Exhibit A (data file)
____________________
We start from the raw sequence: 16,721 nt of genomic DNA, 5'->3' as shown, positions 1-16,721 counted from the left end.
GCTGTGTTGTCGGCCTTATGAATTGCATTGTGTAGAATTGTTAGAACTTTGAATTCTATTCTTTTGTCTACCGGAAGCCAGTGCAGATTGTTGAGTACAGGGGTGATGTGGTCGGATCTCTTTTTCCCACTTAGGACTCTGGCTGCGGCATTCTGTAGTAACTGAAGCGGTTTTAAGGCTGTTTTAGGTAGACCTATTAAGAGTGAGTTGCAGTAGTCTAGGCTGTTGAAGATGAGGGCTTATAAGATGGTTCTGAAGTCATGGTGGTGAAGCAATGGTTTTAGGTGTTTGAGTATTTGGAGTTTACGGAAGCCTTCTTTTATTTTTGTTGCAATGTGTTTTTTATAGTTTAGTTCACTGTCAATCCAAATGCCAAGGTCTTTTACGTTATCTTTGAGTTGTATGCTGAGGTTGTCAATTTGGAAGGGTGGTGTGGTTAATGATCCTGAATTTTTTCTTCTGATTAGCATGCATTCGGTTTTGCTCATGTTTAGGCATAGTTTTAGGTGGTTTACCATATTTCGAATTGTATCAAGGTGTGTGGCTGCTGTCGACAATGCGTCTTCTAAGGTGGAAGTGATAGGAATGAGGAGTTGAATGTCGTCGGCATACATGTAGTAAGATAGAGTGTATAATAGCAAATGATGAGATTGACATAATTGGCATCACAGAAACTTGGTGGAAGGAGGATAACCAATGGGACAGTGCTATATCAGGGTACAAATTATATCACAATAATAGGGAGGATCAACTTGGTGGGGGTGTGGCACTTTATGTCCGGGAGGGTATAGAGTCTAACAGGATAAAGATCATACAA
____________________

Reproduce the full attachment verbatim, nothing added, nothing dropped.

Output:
We start from the raw sequence: 16,721 nt of genomic DNA, 5'->3' as shown, positions 1-16,721 counted from the left end.
GCTGTGTTGTCGGCCTTATGAATTGCATTGTGTAGAATTGTTAGAACTTTGAATTCTATTCTTTTGTCTACCGGAAGCCAGTGCAGATTGTTGAGTACAGGGGTGATGTGGTCGGATCTCTTTTTCCCACTTAGGACTCTGGCTGCGGCATTCTGTAGTAACTGAAGCGGTTTTAAGGCTGTTTTAGGTAGACCTATTAAGAGTGAGTTGCAGTAGTCTAGGCTGTTGAAGATGAGGGCTTATAAGATGGTTCTGAAGTCATGGTGGTGAAGCAATGGTTTTAGGTGTTTGAGTATTTGGAGTTTACGGAAGCCTTCTTTTATTTTTGTTGCAATGTGTTTTTTATAGTTTAGTTCACTGTCAATCCAAATGCCAAGGTCTTTTACGTTATCTTTGAGTTGTATGCTGAGGTTGTCAATTTGGAAGGGTGGTGTGGTTAATGATCCTGAATTTTTTCTTCTGATTAGCATGCATTCGGTTTTGCTCATGTTTAGGCATAGTTTTAGGTGGTTTACCATATTTCGAATTGTATCAAGGTGTGTGGCTGCTGTCGACAATGCGTCTTCTAAGGTGGAAGTGATAGGAATGAGGAGTTGAATGTCGTCGGCATACATGTAGTAAGATAGAGTGTATAATAGCAAATGATGAGATTGACATAATTGGCATCACAGAAACTTGGTGGAAGGAGGATAACCAATGGGACAGTGCTATATCAGGGTACAAATTATATCACAATAATAGGGAGGATCAACTTGGTGGGGGTGTGGCACTTTATGTCCGGGAGGGTATAGAGTCTAACAGGATAAAGATCATACAA